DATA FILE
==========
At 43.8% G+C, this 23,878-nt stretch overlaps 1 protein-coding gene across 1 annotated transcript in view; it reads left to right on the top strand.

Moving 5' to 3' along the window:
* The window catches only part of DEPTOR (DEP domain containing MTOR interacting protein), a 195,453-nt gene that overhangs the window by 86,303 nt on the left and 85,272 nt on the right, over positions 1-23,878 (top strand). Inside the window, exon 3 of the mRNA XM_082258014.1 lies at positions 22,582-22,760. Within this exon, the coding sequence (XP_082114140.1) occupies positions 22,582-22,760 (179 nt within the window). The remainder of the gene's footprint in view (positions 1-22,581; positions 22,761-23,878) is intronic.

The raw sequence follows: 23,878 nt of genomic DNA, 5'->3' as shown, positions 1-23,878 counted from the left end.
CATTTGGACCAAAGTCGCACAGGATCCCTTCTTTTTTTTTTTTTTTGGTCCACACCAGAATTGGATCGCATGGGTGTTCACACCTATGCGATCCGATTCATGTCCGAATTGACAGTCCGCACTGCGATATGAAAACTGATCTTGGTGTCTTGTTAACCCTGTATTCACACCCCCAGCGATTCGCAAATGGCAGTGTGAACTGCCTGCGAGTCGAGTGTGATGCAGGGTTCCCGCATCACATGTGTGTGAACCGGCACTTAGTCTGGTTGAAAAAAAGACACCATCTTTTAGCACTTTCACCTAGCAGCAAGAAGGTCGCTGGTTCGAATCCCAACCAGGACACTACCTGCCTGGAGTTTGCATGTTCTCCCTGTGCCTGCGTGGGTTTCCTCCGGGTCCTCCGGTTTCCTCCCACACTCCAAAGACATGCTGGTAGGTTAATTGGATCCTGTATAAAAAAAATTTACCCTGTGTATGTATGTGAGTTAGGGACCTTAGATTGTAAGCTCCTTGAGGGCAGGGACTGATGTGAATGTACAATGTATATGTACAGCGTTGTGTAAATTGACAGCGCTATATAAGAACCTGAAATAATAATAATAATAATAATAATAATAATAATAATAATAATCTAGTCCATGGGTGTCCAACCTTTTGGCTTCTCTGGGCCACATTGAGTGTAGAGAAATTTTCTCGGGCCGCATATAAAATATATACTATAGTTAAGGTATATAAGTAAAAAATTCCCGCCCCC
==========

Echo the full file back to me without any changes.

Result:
At 43.8% G+C, this 23,878-nt stretch overlaps 1 protein-coding gene across 1 annotated transcript in view; it reads left to right on the top strand.

Moving 5' to 3' along the window:
* The window catches only part of DEPTOR (DEP domain containing MTOR interacting protein), a 195,453-nt gene that overhangs the window by 86,303 nt on the left and 85,272 nt on the right, over positions 1-23,878 (top strand). Inside the window, exon 3 of the mRNA XM_082258014.1 lies at positions 22,582-22,760. Within this exon, the coding sequence (XP_082114140.1) occupies positions 22,582-22,760 (179 nt within the window). The remainder of the gene's footprint in view (positions 1-22,581; positions 22,761-23,878) is intronic.

The raw sequence follows: 23,878 nt of genomic DNA, 5'->3' as shown, positions 1-23,878 counted from the left end.
CATTTGGACCAAAGTCGCACAGGATCCCTTCTTTTTTTTTTTTTTTGGTCCACACCAGAATTGGATCGCATGGGTGTTCACACCTATGCGATCCGATTCATGTCCGAATTGACAGTCCGCACTGCGATATGAAAACTGATCTTGGTGTCTTGTTAACCCTGTATTCACACCCCCAGCGATTCGCAAATGGCAGTGTGAACTGCCTGCGAGTCGAGTGTGATGCAGGGTTCCCGCATCACATGTGTGTGAACCGGCACTTAGTCTGGTTGAAAAAAAGACACCATCTTTTAGCACTTTCACCTAGCAGCAAGAAGGTCGCTGGTTCGAATCCCAACCAGGACACTACCTGCCTGGAGTTTGCATGTTCTCCCTGTGCCTGCGTGGGTTTCCTCCGGGTCCTCCGGTTTCCTCCCACACTCCAAAGACATGCTGGTAGGTTAATTGGATCCTGTATAAAAAAAATTTACCCTGTGTATGTATGTGAGTTAGGGACCTTAGATTGTAAGCTCCTTGAGGGCAGGGACTGATGTGAATGTACAATGTATATGTACAGCGTTGTGTAAATTGACAGCGCTATATAAGAACCTGAAATAATAATAATAATAATAATAATAATAATAATAATAATAATCTAGTCCATGGGTGTCCAACCTTTTGGCTTCTCTGGGCCACATTGAGTGTAGAGAAATTTTCTCGGGCCGCATATAAAATATATACTATAGTTAAGGTATATAAGTAAAAAATTCCCGCCCCC